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Biologics buoyant

Highlighting and analysing recent prominent agreements and likely future directions

Life ring floating in the seaThe summer months are traditionally quieter, but this year there has been some active deal making during July and August 2010, the period covered in this article. Three of the deals are amendments to existing relationships and almost half of the deals reported are based on biological therapeutics or technologies for the discovery of new biological entities. This continues the biologics trend noted in previous Deal Watch reviews.

GSK activity
GlaxoSmithKline (GSK) has had a particularly busy time in closing transactions recently, with five deals announced in this two-month period spread across several therapeutic areas. Three of the deals, with Amplimmune, FivePrime Therapeutics and Genmab, focus on biologics. In the Amplimmune deal, for an upfront payment of $23m and up to $485m in milestones, GSK gains access to Amplimmune's reclinical stage PD-1 targeting therapies. These therapies may be effective in cancer, immunology and infectious disease indications through modulating the immune response. The main focus of this strategic alliance is AMP-224, Amplimmune's Fc-fusion protein that blocks the interaction between the PD-1 and B7-H1 proteins. This interaction in part contributes to the ability of many cancers and chronic infectious diseases to evade and suppress the immune system.

The biologics drug discovery alliance with FivePrime Therapeutics concerns sarcopenia, cachexia and other skeletal muscle disorders. For approximately $15m in upfront payments, GSK will gain access to FivePrime's proprietary collection of secreted proteins and transmembrane receptor proteins. While FivePrime will conduct high-throughput screening to identify new drug candidates, GSK will have an option to license each drug target or candidate exclusively and take sole responsibility for subsequent development and commercialisation.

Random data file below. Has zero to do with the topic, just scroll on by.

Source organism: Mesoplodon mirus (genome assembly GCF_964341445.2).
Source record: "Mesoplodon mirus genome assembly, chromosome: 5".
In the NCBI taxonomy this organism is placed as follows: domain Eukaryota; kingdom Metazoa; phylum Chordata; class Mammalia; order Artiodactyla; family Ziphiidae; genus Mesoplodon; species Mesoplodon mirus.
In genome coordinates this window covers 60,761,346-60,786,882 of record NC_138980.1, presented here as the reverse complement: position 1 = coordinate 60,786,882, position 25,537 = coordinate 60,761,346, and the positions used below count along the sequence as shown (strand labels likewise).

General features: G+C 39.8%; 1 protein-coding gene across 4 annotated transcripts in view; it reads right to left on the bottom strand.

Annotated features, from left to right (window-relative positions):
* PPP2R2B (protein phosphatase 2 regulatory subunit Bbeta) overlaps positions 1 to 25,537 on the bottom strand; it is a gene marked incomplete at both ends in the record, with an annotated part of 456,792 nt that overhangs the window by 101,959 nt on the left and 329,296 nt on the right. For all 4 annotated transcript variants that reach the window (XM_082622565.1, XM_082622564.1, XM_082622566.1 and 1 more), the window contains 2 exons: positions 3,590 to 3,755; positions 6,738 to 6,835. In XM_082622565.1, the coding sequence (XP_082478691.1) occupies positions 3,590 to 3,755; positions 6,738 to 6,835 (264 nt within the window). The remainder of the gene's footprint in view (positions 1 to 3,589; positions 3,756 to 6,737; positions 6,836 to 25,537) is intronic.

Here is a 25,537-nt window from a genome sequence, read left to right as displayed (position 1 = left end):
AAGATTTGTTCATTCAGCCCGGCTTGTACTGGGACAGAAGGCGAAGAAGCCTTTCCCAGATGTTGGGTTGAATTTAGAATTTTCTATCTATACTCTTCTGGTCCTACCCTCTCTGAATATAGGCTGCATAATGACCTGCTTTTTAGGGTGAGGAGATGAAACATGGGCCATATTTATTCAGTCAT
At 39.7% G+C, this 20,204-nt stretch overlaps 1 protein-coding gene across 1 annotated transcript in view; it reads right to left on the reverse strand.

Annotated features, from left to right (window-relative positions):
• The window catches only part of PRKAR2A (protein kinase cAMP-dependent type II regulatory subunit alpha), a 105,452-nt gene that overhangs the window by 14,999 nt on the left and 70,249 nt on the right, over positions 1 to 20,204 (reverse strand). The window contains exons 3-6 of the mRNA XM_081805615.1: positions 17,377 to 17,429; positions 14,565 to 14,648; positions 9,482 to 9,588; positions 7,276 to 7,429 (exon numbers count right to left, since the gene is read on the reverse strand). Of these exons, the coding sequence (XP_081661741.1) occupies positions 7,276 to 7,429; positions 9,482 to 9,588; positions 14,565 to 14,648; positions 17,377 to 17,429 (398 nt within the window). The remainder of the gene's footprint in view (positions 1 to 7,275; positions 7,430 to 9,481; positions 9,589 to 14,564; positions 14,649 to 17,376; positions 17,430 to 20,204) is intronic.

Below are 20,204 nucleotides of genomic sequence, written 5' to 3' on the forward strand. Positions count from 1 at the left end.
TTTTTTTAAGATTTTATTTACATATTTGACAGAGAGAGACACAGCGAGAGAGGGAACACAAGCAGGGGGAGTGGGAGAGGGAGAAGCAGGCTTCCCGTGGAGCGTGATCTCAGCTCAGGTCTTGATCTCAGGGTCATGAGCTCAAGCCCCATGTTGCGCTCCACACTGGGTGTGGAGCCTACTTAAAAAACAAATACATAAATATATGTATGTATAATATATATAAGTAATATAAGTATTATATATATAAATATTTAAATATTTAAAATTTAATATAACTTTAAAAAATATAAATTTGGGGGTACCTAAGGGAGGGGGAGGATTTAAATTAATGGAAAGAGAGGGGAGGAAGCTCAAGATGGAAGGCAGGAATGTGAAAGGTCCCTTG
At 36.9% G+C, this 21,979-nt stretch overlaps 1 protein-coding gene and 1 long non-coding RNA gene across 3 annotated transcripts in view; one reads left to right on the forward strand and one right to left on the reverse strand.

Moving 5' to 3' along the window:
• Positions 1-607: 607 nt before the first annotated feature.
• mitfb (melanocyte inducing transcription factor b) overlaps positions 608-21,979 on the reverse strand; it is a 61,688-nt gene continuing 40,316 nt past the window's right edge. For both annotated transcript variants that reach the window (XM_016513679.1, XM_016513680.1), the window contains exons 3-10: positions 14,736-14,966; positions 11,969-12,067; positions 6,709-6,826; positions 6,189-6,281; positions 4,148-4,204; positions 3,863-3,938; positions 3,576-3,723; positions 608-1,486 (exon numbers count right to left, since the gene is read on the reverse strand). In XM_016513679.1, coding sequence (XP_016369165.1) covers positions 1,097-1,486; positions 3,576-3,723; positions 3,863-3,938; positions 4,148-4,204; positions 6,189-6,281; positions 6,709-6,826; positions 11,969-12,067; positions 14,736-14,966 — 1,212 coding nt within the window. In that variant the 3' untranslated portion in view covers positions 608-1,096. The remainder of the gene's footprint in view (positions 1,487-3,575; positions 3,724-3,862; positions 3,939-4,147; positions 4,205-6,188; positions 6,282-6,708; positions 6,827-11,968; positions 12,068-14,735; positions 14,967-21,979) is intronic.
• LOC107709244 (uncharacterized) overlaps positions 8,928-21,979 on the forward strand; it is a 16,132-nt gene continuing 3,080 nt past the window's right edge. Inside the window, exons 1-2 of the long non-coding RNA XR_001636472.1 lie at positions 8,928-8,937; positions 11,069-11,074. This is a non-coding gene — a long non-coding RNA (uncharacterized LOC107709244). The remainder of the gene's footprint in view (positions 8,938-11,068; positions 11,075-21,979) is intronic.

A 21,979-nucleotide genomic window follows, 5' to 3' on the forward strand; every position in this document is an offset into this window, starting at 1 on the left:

In the small molecule area, GSK has paid $15m to exercise its option for an exclusive licence to develop and commercialise a novel, systemic antibiotic derived from Anacor's boron chemistry platform. Meanwhile, in its fifth deal of the period and for an upfront payment of £10m, GSK has taken a non-exclusive licence to Vectura's dry powder drug formulation patents for two late stage development compounds in its respiratory pipeline.

Like GSK, and on the theme of new drug discovery to bolster early stage pipelines, Roche, Genentech, Merck and Astellas have all entered into strategic alliances with partners holding discovery platforms. Aileron Therapeutics has signed a broad alliance with Roche worth a headline $1.1bn to develop new drug candidates against up to five undisclosed targets in Roche's key therapeutic areas, including oncology, virology, inflammation, metabolism and CNS. This deal is focused on Aileron's Stapled Peptide technology and is the company's first industry collaboration guaranteeing at least $25m in technology access fees and R&D support.